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Carrie Stern, MD, on What It’s Like to Separate Conjoined Twins

Stern made the final cut. (Photo: Courtesy of Montefiore Medical Center)

Plastic surgery residents in training at Montefiore Medical Center in the Bronx, N.Y., have the opportunity to participate in all the many aspects of the discipline, including craniofacial surgery, complex reconstruction, hand surgery, and aesthetic surgery. But Carrie Stern, MD, a fifth-year postgraduate resident, had a once-in-a-lifetime experience when she made the final cut in the historic, 17-hour craniopagus surgery that successfully separated conjoined, 13-month-old twin boys Jadon and Anias McDonald last Friday.

The highly complex procedure — performed by pediatric neurosurgeon James T. Goodrich, widely acknowledged as the world’s expert on separating twins joined at the head — is rarely performed. Playing a key part in the surgery has left an indelible impression on Stern, and as the McDonald twins continued to recover in-hospital, she was able to reflect back on the historic operation and share her thoughts in an exclusive interview with Yahoo Beauty.

Yahoo Beauty: What exactly is the final cut?
Carrie Stern: At that point, the twins’ brains had been fully separated except for a small skin connection between them that remained. Just prior to this, the most critical portions of large blood vessels and fused brain had been divided by Dr. Goodrich’s neurosurgical team. Dr. [Oren] Tepper then assessed for any remaining areas of scalp that were still connected. After assessing what remained attached, he said, “The final stitch, who wants it?” I eagerly accepted the invitation and, using a pair of surgical scissors, made the final cut. This enabled our teams to then gently pull the two heads apart.

After how many hours of surgery did you perform this final cut, and what were the big steps that had happened before you made it?
Surgery started at 9:45 a.m., and [the twins] were officially separated at 2:11 a.m. the following morning, according to the operative record. The earlier portion of the day was spent working in the areas that had previously been divided during the prior three surgeries. After each of the three [prior] surgeries [the twins had undergone], the bone had been put back, so we had to recut the bones to get access to the brain again and identify the silicone sheets that were temporarily placed between Jadon’s and Anias’s brain to keep them apart.

What was the result of the final cut?
The second part of the operation involved working in areas that had not been touched during the prior procedures and remained attached. This involved separating skin, bone, brain, and blood vessels. The “final cut” was the very last connection that was holding the boys together. After the final cut of skin, they were fully separated.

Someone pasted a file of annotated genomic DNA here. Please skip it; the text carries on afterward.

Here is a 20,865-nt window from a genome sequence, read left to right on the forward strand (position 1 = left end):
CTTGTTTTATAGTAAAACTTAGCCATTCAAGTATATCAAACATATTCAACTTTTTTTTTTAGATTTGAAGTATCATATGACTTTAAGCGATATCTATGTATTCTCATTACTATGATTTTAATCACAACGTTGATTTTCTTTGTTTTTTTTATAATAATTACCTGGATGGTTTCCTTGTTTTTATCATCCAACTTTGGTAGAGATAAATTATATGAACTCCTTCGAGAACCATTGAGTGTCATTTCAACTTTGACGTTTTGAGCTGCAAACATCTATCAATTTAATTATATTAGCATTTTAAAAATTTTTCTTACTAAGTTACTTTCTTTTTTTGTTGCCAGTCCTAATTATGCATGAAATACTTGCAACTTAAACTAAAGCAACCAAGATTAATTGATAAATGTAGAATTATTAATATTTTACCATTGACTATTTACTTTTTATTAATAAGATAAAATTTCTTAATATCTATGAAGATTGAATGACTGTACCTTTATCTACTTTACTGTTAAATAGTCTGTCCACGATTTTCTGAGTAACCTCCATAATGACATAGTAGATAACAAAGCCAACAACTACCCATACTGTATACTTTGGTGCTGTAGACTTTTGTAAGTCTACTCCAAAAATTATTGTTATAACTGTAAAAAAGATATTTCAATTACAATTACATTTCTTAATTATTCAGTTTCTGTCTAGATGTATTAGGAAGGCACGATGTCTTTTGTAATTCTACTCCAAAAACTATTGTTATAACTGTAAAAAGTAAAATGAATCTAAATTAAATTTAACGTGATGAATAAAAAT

How did you actually make the final cut?
The skin connecting the boys had been stitched together in a previous surgery. To make the final cut, a surgical scissors was used to remove the old stitch and cut the skin bridge that connected the twins.

Can you describe the atmosphere in the operating room for the many hours that the surgery went on? And your feelings about your involvement?
The room was full of excitement, anticipation, and uncertainty about whether the boys could successfully be separated. There was a sense of calm and control, despite the complexity of the operation.

How did you feel about your involvement?
A multitude of people were there to care for Anias and Jadon, and it was incredible to be a part of that. I had been involved peripherally in their care from when they first came to Montefiore. I had the privilege of assisting Dr. Tepper with their third surgery this past August and also had the opportunity to be present for many of the clinic visits and virtual surgical planning sessions that helped to plan their reconstruction. To be present for their final separation was an incredible experience. I am fortunate to have had the opportunity to not only witness the incredible procedure but to also assist Dr. Tepper in this truly once-in-a-lifetime experience.

Was this the first time that you were part of this particular surgical procedure?
Craniopagus separation is an extremely rare operation. So although I have never been involved in this exact type of surgical procedure before, all of the techniques used in this surgery are basic elements of craniofacial reconstruction that are routinely used in other cases.

Now that the surgery is over, what is next for these twins? Will there be any more surgeries?
Time will tell. For now, they are recovering from this major operation. As with any major reconstructive surgery, patients often require revisions.

In what way will you be a part of the postoperative care?
I certainly plan on continuing to be a part of their postoperative care as much as I am able. The entire McDonald family has touched so many people, myself included, and it would be an honor to continue being involved in their incredible journey.

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